Recap: Zoning Board of Adjustment Hearing – Garden Theater Block

Garden Theater BlockThe Zoning Board of Adjustment held a hearing on TREK Development’s proposal for the Garden Theater Block. The proposed project requires variances for height and floor area ratio, along with a special exception to provide parking off-site. The hearing was well attended by community members, and we would like to thank those that came to the hearing in person, as well as those who sent letters of support for the project. TREK Development Group and their partners at Q Development also asked that we extend their thanks as well.

There have been several media articles about the zoning hearing. Others have posted fairly comprehensive notes. We’ll provide a brief recap for those who weren’t in attendance.

In a request for a variance, the applicant must present the legal case for granting the variance. In order to do this, the development team called a number of third party experts including a structural engineer, the project architect, and a traffic engineer to provide testimony. The testimony centered primarily around the condition of the existing buildings and the engineering and economic challenges of re-using them. After the development team concluded its case, the Zoning Board allowed organizations to testify. A number of organizations did, and ACCA provided a letter of support that was authorized at our last General Membership meeting.

The Zoning Board then allowed testimony from individuals and organizations opposed to the granting of the requested variances. Most of those who testified in opposition or with concerns sited parking and the building height. Another issue that was raised was a concern that granting of the variance would set a precedent to allow other taller buildings around Allegheny Commons, although the Chair of the Zoning Board addressed this issue by stating that each case is considered on its own merits and that no precedent would be established based on this particular case.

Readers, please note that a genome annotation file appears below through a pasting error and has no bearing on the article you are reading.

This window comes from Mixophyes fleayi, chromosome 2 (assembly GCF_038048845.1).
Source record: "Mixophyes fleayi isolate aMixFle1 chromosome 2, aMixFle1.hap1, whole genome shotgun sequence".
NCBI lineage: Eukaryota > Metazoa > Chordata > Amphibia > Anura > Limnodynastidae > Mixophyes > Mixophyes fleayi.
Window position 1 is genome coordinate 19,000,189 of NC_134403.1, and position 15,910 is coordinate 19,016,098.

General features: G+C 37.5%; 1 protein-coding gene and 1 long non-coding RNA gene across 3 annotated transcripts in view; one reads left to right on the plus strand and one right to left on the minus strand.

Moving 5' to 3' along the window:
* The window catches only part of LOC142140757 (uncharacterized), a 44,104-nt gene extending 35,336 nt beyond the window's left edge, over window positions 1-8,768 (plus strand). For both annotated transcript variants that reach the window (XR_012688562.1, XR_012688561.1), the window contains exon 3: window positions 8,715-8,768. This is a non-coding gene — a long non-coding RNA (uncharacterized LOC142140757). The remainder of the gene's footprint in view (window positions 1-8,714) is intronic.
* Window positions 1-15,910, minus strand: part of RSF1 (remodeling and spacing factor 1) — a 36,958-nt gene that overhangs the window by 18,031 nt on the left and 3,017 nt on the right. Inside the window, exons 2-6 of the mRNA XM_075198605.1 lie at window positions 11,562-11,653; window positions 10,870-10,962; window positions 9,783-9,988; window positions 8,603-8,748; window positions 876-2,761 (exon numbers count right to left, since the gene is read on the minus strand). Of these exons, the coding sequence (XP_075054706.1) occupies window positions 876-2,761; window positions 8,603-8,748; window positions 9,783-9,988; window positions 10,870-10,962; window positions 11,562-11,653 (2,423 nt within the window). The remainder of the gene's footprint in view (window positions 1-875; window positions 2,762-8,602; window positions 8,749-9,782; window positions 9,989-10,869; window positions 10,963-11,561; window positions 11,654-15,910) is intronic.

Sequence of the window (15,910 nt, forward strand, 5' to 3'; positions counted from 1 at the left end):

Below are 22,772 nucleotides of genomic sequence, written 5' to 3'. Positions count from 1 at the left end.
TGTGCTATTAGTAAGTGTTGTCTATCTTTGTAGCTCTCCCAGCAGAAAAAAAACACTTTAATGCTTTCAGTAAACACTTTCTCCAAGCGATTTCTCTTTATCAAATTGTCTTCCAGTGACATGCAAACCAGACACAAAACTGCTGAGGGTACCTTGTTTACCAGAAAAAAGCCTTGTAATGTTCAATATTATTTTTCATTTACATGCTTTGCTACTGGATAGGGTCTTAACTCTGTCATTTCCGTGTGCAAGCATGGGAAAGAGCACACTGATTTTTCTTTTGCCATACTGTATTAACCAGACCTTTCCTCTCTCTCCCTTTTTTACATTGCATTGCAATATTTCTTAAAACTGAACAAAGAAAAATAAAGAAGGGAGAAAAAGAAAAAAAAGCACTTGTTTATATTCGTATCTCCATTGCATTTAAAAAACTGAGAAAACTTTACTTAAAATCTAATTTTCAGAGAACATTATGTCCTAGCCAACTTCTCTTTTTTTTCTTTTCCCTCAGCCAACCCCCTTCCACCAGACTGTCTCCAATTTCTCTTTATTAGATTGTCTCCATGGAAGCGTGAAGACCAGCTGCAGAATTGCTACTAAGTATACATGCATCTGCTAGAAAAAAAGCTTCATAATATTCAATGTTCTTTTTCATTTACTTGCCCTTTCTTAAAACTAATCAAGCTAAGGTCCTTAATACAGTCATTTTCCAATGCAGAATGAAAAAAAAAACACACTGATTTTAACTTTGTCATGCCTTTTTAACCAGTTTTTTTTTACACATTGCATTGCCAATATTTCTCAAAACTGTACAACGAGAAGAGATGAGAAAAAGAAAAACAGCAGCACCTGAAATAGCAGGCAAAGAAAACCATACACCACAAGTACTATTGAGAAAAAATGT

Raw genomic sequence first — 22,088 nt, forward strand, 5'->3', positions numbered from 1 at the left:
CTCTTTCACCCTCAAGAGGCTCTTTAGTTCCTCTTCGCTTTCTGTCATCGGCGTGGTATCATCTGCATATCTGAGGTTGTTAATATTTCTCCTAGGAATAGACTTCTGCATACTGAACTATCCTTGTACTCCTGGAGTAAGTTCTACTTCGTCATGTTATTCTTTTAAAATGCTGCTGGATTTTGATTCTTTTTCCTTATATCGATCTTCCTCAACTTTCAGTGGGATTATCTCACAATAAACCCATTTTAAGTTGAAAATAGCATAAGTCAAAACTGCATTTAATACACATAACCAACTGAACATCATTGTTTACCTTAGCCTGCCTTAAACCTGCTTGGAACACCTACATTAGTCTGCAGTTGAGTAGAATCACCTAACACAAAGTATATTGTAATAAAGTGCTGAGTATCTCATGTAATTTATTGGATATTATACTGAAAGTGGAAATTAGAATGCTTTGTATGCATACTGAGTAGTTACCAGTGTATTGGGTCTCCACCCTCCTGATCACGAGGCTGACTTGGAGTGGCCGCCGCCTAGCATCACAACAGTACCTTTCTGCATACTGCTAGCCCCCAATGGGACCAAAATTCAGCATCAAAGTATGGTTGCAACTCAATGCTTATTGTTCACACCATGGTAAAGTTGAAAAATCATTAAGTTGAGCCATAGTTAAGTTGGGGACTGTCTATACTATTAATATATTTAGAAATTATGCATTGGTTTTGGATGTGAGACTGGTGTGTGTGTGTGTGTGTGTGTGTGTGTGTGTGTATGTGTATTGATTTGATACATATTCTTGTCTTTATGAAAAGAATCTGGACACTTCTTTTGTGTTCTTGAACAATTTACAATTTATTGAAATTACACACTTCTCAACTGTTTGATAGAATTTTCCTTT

Garden Theater Block Development PlanThe Chair then asked if anyone else would like to testify to any points that had not been previously raised. By that time, the hearing had been going on for more than ninety minutes and had covered a broad range of relevant evidence. The Chair closed the hearing by stating that the Board would accept legal briefs or additional evidence for a period of two weeks. After that window closes, the Board has 45 days in which to issue a decision.

Many have asked us what they can do now to support the project. As we understand it, the window for letters of support to be entered into the record for the Zoning Case has closed. That said, we think it is still important that we communicate with our elected officials the importance of this project. Other aspects of the development are ongoing, as City of Asylum is working to close on their financing and start construction on the Masonic Building. You may have read that TREK Development has an agreement to purchase the Garden Theater. This will help move that building forward, and we are pleased at the commitment that TREK and the URA have made to restore the vertical Garden sign.

Although it may be two months until we learn the Zoning Board’s decision, we will provide other project updates as we have them. We are encouraged by how many community members have participated in recent project meetings, and we are also pleased with the commitment of TREK and Q Development to engage the community. The professionalism and experience that they have brought to this project, provides a level of confidence this project has lacked in the past.


2 Responses to “Recap: Zoning Board of Adjustment Hearing – Garden Theater Block”

  1. Bob Malakoff

    If the buildings can’t be saved, tear them down and build something in conformance with existing zoning. That is not a justification for the extreme variances requested. Re-zoning of a site is done by the Planning Commission and City Council, not by the granting of extreme variances. If the Board is allowed to abuse their authority in this case it would weaken or eliminate zoning protection for all City neighborhoods. And, contrary to popular belief, zoning is not a popularity contest.

  2. The Garden Block sitting undone as it has for many years, and now having this out of character restoration of one of our Northside’s central living areas, begs the URA to take over the project. The URA has a larger staff than any of our neighborhoods and can deal with this mage project. Personally, I think the project should have been done one building at a time. Get income from developing one and move on to the next one. Doing an entire block of dis-similar buildings is unworkable for even the best developer.


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